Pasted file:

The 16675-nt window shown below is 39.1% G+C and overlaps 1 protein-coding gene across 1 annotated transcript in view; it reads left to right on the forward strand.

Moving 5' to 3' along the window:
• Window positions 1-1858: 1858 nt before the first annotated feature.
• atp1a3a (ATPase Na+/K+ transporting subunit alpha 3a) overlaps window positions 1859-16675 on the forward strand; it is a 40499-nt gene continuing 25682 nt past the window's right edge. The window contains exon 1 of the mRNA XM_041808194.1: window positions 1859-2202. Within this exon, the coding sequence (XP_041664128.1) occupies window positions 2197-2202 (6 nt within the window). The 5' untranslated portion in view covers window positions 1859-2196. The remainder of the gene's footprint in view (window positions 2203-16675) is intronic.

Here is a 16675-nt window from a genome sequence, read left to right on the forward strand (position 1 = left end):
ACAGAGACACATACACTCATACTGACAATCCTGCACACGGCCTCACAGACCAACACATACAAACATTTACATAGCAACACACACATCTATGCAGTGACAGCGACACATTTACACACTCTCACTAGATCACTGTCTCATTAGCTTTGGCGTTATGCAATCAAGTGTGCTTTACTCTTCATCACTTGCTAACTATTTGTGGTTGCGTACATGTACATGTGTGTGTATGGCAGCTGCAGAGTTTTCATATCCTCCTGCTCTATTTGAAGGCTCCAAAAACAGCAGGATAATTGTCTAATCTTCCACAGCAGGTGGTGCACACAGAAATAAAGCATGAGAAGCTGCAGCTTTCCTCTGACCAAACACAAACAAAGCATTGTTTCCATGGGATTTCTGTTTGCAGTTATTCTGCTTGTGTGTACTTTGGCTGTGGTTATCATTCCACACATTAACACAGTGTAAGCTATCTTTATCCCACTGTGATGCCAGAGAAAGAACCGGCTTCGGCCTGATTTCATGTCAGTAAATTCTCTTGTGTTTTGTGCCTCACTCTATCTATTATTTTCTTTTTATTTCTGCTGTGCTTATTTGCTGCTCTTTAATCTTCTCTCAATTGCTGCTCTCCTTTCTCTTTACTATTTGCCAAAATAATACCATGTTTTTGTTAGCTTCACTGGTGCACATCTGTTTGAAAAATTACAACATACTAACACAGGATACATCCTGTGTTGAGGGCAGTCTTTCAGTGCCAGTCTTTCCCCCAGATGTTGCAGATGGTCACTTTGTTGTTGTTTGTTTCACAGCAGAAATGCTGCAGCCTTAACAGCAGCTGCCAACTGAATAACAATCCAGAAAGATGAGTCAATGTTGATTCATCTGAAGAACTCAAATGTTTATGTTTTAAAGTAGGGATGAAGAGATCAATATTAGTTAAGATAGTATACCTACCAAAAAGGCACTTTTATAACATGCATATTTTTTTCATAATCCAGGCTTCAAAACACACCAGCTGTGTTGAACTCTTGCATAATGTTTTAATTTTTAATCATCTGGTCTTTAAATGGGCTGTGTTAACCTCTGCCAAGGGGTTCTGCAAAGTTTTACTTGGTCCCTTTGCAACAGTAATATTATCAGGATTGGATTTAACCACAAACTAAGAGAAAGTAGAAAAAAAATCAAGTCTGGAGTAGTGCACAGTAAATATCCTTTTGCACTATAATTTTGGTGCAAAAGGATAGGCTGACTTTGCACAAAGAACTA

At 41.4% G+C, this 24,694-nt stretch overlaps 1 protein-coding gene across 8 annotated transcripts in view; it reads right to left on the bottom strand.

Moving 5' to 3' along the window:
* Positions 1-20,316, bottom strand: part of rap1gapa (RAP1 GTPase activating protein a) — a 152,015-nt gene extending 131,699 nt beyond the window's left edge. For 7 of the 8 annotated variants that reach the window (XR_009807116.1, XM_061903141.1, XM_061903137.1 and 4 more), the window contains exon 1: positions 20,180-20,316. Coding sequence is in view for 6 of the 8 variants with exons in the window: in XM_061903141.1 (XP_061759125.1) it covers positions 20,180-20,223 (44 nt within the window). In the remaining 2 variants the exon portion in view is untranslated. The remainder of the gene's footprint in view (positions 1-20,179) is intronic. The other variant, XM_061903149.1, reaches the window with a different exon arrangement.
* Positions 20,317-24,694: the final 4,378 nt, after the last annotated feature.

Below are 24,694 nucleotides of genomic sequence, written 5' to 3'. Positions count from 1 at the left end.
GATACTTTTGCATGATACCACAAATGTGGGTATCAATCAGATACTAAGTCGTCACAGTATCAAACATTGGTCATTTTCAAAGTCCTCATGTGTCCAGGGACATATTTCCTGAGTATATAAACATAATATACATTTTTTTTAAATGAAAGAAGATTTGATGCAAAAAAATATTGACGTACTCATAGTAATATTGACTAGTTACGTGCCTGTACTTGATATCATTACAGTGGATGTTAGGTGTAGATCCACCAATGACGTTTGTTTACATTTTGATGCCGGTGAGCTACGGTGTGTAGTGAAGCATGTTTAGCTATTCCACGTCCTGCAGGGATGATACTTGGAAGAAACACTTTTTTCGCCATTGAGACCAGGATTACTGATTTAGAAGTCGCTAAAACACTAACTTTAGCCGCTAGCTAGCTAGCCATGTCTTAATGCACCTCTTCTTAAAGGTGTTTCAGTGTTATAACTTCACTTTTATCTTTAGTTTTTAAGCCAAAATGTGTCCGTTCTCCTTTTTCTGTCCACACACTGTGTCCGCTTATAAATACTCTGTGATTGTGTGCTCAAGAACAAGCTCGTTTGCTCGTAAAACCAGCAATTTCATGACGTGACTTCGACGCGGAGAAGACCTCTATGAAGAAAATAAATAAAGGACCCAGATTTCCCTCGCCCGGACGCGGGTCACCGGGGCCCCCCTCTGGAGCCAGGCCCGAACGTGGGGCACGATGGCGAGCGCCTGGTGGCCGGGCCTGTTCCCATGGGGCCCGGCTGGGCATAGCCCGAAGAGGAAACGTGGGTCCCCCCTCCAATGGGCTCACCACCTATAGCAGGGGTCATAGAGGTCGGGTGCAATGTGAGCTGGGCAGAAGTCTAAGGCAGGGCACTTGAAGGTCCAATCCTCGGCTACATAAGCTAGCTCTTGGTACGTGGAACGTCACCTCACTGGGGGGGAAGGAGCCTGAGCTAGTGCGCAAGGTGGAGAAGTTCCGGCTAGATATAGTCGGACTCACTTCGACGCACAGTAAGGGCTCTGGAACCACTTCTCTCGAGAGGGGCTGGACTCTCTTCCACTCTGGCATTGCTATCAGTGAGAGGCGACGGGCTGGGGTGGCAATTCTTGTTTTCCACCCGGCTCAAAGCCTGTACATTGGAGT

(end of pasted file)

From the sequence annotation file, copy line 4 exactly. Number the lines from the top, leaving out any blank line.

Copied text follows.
• atp1a3a (ATPase Na+/K+ transporting subunit alpha 3a) overlaps window positions 1859-16675 on the forward strand; it is a 40499-nt gene continuing 25682 nt past the window's right edge. The window contains exon 1 of the mRNA XM_041808194.1: window positions 1859-2202. Within this exon, the coding sequence (XP_041664128.1) occupies window positions 2197-2202 (6 nt within the window). The 5' untranslated portion in view covers window positions 1859-2196. The remainder of the gene's footprint in view (window positions 2203-16675) is intronic.